Saturday, 8 February 2020

DLL Import Redirection in Windows 10 1909

While poking around in NTDLL the other day for some Chrome work I noticed an interesting sounding new feature, Import Redirection. As far as I can tell this was introduced in Windows 10 1809, although I'm testing this on 1909.

What piqued my interesting was during initialization I saw the following code being called:

NTSTATUS LdrpInitializeImportRedirection() {
    PUNICODE_STRING RedirectionDllName =     
          &NtCurrentPeb()->ProcessParameters->RedirectionDllName;
    if (RedirectionDllName->Length) {
        PVOID Dll;
        NTSTATUS status = LdrpLoadDll(RedirectionDllName, 0x1000001, &Dll);
        if (NT_SUCCESS(status)) {
            LdrpBuildImportRedirection(Dll);
        }
        // ...
    }

}

The code was extracting a UNICODE_STRING from the RTL_USER_PROCESS_PARAMETERS block then passing it to LdrpLoadDll to load it as a library. This looked very much like a supported mechanism to inject a DLL at startup time. Sounds like a bad idea to me. Based on the name it also sounds like it supports redirecting imports, which really sounds like a bad idea.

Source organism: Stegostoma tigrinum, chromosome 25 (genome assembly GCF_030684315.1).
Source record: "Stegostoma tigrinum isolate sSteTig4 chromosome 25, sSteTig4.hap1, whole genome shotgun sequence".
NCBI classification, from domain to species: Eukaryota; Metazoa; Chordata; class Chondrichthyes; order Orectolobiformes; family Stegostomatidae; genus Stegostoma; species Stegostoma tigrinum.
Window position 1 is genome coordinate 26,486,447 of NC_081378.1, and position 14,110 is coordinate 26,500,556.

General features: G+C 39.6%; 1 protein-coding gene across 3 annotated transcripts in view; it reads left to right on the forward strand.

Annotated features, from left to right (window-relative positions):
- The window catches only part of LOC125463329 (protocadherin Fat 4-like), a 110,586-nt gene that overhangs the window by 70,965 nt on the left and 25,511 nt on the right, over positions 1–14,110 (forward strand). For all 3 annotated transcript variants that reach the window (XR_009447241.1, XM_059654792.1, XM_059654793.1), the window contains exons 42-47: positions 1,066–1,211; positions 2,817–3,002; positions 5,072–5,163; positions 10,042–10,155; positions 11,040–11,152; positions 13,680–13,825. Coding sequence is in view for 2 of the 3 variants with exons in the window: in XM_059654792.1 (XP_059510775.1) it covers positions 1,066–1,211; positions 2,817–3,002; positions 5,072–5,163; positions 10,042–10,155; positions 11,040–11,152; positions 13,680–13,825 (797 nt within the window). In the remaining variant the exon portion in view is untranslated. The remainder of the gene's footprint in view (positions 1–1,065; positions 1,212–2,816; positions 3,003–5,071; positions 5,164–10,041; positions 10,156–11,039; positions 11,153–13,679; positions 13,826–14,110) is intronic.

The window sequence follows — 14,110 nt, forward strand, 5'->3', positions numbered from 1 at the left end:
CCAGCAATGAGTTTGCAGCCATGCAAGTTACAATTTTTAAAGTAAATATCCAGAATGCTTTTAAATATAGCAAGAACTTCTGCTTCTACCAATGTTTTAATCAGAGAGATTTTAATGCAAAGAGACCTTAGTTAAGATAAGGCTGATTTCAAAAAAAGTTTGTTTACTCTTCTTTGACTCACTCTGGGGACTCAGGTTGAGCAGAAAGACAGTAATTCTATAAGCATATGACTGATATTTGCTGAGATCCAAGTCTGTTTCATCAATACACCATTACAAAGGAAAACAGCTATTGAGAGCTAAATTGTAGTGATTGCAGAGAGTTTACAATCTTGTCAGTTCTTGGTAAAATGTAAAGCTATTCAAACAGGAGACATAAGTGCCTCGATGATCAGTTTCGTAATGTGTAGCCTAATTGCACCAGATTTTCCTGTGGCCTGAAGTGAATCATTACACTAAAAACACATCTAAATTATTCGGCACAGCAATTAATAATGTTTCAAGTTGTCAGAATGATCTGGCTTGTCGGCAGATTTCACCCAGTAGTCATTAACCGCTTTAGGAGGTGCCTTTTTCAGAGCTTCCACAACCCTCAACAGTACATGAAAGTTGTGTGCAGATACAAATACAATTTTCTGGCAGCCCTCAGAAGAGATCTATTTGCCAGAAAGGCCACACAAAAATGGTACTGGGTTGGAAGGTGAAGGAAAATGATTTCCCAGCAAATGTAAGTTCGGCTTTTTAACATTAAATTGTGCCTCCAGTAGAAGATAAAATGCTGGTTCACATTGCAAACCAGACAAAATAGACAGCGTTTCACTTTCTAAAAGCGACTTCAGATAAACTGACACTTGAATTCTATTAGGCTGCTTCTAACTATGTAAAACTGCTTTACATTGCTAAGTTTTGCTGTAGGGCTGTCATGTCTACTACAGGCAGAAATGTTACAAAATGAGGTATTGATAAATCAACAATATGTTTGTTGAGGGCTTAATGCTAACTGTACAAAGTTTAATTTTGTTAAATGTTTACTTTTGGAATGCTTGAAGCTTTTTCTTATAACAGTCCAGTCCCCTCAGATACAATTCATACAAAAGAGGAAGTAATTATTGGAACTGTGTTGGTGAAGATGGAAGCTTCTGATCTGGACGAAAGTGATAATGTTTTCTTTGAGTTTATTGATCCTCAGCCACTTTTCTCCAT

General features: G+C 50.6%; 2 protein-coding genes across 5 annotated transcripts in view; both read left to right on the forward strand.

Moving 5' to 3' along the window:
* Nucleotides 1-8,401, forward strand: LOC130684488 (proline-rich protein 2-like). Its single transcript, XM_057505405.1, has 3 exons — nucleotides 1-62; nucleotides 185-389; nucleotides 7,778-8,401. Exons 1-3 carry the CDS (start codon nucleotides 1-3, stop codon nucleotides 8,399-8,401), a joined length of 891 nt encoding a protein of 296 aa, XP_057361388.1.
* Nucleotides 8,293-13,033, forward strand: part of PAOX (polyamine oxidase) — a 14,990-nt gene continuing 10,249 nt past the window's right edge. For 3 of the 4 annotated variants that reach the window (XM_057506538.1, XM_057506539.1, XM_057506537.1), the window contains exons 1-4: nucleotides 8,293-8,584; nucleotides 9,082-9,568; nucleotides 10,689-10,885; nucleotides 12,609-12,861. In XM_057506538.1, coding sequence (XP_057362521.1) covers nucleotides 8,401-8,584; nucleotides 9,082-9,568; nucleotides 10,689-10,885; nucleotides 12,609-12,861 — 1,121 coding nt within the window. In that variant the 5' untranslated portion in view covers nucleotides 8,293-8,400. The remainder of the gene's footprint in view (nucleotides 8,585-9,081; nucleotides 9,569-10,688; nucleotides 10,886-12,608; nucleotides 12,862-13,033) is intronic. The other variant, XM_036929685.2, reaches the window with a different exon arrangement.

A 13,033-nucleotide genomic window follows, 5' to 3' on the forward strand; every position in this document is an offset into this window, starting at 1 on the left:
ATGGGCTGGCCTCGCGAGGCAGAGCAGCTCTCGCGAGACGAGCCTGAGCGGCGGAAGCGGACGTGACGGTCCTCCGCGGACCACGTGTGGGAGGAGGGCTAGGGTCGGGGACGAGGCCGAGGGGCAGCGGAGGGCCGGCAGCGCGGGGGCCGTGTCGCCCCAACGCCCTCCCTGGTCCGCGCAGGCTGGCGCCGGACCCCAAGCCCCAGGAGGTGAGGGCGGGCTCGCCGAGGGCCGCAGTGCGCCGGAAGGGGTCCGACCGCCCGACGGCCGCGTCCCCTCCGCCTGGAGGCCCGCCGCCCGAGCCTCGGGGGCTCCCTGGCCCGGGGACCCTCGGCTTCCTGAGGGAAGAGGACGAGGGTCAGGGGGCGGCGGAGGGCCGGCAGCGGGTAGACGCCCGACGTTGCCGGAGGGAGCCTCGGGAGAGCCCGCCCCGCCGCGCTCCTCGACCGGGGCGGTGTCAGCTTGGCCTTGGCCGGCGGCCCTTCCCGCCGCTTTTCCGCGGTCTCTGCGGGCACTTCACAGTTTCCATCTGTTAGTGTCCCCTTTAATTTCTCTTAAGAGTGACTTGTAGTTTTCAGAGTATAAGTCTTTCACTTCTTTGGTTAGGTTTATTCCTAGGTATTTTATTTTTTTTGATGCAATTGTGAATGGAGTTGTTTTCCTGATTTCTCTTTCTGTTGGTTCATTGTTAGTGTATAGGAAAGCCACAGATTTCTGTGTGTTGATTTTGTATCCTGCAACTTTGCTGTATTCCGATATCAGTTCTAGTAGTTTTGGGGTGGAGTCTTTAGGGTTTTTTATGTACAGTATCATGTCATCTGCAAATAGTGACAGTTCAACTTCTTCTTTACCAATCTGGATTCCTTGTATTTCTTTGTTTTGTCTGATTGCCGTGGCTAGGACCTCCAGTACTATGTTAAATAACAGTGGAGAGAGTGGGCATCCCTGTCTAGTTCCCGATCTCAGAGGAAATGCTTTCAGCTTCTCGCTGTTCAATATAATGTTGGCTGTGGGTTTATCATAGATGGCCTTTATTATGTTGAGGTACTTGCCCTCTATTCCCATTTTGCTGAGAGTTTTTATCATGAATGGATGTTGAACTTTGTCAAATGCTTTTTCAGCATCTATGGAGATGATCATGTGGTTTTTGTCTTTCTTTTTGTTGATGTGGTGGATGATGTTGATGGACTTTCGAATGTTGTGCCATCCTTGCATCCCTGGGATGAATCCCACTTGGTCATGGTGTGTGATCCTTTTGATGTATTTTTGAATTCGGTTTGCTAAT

Of course it’s possible this feature is mediated by the kernel. Most of the time RTL_USER_PROCESS_PARAMETERS is passed verbatim during the call to NtCreateUserProcess, it’s possible that the kernel will sanitize the RedirectionDllName value and only allow its use from a privileged process. I went digging to try and find who was setting the value, the obvious candidate is CreateProcessInternal in KERNELBASE. There I found the following code:

BOOL CreateProcessInternalW(...) {
    LPWSTR RedirectionDllName = NULL;
    if (!PackageBreakaway) {
        BasepAppXExtension(PackageName, &RedirectionDllName, ...);
    }

    RTL_USER_PROCESS_PARAMETERS Params = {};
    BasepCreateProcessParameters(&Params, ...);
    if (RedirectionDllName) {
        RtlInitUnicodeString(&Params->RedirectionDllName, RedirectionDllName);
    }

    // ...

}

The value of RedirectionDllName is being retrieved from BasepAppXExtension which is used to get the configuration for packaged apps, such as those using Desktop Bridge. This made it likely it was a feature designed only for use with such applications. Every packaged application needs an XML manifest file, and the SDK comes with the full schema, therefore if it’s an exposed option it’ll be referenced in the schema.

Searching for related terms I found the following inside UapManifestSchema_v7.xsd:

<xs:element name="Properties">
  <xs:complexType>
    <xs:all>
      <xs:element name="ImportRedirectionTable" type="t:ST_DllFile" 
                  minOccurs="0"/>
    </xs:all>
  </xs:complexType>
</xs:element>